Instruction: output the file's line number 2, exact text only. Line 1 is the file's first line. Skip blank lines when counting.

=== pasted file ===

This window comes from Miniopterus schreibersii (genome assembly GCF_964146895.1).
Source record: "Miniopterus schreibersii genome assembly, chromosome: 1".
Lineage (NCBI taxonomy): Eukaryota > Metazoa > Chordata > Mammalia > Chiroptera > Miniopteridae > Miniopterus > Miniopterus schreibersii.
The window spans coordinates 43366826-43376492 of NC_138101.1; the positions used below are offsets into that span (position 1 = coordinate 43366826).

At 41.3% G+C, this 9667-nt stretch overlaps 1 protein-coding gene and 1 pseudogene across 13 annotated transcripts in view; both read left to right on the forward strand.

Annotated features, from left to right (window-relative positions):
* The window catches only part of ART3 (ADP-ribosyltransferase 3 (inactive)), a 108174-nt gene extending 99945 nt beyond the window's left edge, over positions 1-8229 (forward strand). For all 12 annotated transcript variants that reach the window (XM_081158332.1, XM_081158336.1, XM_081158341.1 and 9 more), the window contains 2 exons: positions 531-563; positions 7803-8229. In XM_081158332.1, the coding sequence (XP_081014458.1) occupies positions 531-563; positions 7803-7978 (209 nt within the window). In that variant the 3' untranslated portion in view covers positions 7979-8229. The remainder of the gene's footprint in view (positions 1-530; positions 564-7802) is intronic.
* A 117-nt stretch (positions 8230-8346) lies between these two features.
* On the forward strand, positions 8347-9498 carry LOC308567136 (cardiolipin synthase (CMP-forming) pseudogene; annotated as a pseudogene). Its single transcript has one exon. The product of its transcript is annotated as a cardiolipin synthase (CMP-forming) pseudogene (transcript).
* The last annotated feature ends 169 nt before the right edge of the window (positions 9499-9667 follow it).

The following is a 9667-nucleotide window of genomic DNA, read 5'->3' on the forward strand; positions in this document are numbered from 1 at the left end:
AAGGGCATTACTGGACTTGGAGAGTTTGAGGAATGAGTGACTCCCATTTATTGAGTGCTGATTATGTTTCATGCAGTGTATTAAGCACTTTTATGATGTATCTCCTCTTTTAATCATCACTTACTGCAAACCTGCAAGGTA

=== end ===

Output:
Source record: "Miniopterus schreibersii genome assembly, chromosome: 1".